Saturday, September 16, 2023

E Dio disse a Caino... (1970)

... aka: And God Said to Cain...
... aka: Dödsjakten (The Death Hunt)
... aka: Et le vent apporta la violence (And the Wind Brought Violence)
... aka: Fury at Sundown
... aka: Hevneren (The Avenger)
... aka: Revenge at Sundown
... aka: Satan der Rache (Devil of Vengeance)
... aka: Un homme, un cheval, un fusil (A Man, a Horse, a Gun)

Directed by:
"Anthony Dawson" (Antonio Margheriti)

Former army lieutenant Gary Hamilton (Klaus Kinski) has been stuck in a prison labor camp for ten long years. After slaving away breaking rocks with a sledge hammer in a rock quarry for a decade, and trying to avoid the rattlesnakes in the process, Gary finds out he's finally be pardoned, and by the President of the United States, no less! Now it's time to settle back into normal life. Well, kind of. He's got some other stuff to take care of first. Gary stops by a saloon for a drink and refuses the bartender's offer to stick the prison with the tab. "A man must pay for everything," he solemnly states before heading out. 

Stopping by an old trader's place, Gary purchases a rifle, a horse and enough ammunition to gun down about 500 people for ten bucks, which is incidentally the same amount of money I spent on a cold, shitty hamburger earlier today. He then meets cadet Dick Acombar (Antonio Cantafora, a fine looking chap) on a stagecoach ride. Dick is about to enter his final year at West Point and has come home for a visit. He's still trying to decide what to do with his life: Enter into military service or settle down with a wife, start a family and work at his rich father's mining company. Mr. Acombar (Peter Carsten, also one of the producers) has higher aspirations for his boy and wants him to enter politics. I won't spoil anything, but I will say that Dick's woes about the future will be solved by the end of the film.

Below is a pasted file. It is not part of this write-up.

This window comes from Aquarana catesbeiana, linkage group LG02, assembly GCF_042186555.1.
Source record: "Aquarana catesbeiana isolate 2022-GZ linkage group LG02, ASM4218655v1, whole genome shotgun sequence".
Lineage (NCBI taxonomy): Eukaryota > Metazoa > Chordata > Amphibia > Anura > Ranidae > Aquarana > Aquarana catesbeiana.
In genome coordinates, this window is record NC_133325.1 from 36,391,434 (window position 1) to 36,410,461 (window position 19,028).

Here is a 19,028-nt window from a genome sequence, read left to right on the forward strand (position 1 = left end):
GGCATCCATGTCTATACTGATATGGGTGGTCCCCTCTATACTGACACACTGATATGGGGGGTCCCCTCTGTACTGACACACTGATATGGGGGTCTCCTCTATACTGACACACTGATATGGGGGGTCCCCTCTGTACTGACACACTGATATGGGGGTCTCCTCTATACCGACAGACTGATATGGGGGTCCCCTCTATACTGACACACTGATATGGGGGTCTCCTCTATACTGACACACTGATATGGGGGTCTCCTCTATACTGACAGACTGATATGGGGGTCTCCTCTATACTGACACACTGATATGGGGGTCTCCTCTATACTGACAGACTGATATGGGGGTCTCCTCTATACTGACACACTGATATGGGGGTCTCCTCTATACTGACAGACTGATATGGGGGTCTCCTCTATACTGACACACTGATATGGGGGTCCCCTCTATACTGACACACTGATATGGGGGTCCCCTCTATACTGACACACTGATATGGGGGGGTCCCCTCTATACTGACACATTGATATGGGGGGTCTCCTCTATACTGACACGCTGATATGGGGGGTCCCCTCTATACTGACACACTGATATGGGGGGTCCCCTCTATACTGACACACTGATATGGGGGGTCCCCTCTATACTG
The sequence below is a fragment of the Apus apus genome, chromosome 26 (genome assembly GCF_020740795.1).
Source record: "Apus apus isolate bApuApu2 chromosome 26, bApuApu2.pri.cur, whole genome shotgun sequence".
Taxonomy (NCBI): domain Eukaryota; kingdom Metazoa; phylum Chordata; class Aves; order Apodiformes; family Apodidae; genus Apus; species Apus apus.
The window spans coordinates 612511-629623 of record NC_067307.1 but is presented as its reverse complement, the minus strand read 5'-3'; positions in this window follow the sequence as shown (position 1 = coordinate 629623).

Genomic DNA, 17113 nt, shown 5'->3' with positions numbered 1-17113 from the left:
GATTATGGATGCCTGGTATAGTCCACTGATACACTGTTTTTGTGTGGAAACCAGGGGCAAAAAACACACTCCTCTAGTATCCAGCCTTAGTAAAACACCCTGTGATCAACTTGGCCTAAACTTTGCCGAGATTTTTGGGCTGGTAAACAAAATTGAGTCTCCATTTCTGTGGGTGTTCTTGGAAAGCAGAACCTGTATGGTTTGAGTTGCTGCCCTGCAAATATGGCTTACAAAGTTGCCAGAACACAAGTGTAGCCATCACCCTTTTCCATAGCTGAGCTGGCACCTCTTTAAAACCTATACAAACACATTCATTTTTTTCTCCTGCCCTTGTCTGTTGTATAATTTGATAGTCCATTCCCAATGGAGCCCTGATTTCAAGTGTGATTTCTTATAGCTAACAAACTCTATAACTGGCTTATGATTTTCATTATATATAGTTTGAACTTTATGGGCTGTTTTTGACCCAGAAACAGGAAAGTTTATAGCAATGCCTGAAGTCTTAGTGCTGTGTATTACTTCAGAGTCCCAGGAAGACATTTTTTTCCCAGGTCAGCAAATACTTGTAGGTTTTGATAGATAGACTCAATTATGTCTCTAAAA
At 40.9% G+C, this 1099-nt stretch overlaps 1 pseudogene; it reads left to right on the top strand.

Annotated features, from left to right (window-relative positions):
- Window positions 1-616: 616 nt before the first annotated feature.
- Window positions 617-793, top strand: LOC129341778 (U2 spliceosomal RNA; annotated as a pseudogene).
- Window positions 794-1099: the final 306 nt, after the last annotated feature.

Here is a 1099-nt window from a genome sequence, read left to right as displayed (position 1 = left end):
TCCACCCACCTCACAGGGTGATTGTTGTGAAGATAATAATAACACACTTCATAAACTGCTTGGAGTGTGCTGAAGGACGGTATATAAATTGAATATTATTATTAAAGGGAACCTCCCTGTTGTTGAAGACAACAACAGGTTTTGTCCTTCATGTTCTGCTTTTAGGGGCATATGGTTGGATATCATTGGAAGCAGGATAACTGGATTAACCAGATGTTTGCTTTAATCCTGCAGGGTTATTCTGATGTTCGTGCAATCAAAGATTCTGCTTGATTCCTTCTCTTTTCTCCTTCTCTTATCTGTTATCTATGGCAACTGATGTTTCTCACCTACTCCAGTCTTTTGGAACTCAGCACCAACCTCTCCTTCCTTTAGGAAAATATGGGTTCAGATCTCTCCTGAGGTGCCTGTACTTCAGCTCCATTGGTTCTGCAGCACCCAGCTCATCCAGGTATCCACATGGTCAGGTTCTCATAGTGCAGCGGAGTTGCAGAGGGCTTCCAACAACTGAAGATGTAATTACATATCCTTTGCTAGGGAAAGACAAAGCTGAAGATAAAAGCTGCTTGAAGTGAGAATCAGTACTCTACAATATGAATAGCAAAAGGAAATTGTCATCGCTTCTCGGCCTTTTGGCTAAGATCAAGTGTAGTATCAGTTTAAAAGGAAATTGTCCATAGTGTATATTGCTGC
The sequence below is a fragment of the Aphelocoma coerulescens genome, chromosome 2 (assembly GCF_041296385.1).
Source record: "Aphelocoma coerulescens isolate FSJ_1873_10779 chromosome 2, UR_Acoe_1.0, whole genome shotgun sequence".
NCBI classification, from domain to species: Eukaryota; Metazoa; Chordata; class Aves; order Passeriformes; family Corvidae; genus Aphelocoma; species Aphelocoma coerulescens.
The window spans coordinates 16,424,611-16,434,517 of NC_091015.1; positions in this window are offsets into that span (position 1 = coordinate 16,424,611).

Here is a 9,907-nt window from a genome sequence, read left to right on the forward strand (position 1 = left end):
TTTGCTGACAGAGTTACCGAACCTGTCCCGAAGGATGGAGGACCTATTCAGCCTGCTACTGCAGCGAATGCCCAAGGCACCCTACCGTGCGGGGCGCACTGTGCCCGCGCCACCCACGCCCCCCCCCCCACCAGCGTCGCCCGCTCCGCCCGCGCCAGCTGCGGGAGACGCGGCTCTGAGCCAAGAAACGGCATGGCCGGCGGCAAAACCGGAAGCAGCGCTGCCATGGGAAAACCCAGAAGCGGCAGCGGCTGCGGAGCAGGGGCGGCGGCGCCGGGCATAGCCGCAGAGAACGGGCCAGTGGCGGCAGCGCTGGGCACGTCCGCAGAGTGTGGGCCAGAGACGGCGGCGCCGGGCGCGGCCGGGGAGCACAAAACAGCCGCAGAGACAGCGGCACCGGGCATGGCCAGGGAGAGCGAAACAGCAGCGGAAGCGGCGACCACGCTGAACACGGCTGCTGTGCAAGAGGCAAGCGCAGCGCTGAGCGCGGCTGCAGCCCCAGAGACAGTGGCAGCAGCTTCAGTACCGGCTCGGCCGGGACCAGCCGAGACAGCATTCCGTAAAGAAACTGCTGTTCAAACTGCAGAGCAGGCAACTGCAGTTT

It turns out Gary was framed for stealing a fortune in gold and cash during a stagecoach robbery (and the killings associated with the theft), wrongly convicted, given a life sentence (overturned by the government, who gave him leniency and a surprise pardon for his prior military service) and now has vengeance on his mind. The evil schemer who ruined his life is none other than papa Acombar. When word gets back to him that Gary's out and planning on paying him a visit, he puts a bounty out on his head. His primary goons are the Santamaria brothers; Miguel ("Lee Burton" / Guido Lollobrigida), Francisco ("Alan Collins" / Luciano Pigozzi) and Jim (Lucio De Santis), though it seems like 99% of the whole town is willing to do his bidding.

While Gary was away, Mr. Acombar stole everything that was his, including his house, his personal belongings and his blonde, beautiful and backstabbing lover, Mary (Marcella Michelangeli), who helped frame Gary by casting doubt on his alibi. He's also essentially taken over the entire town. Anyone who opposed him fell victim to an "accident" and now most of those left are conspirators or too scared to go against him. There are a couple of exceptions, including saloon / brothel owner Rosy (María Luisa Sala), whose husband had been murdered, and Dr. Jonathan (Giuliano Raffaelli), who has known Gary since he was a child. Both are eventual allies.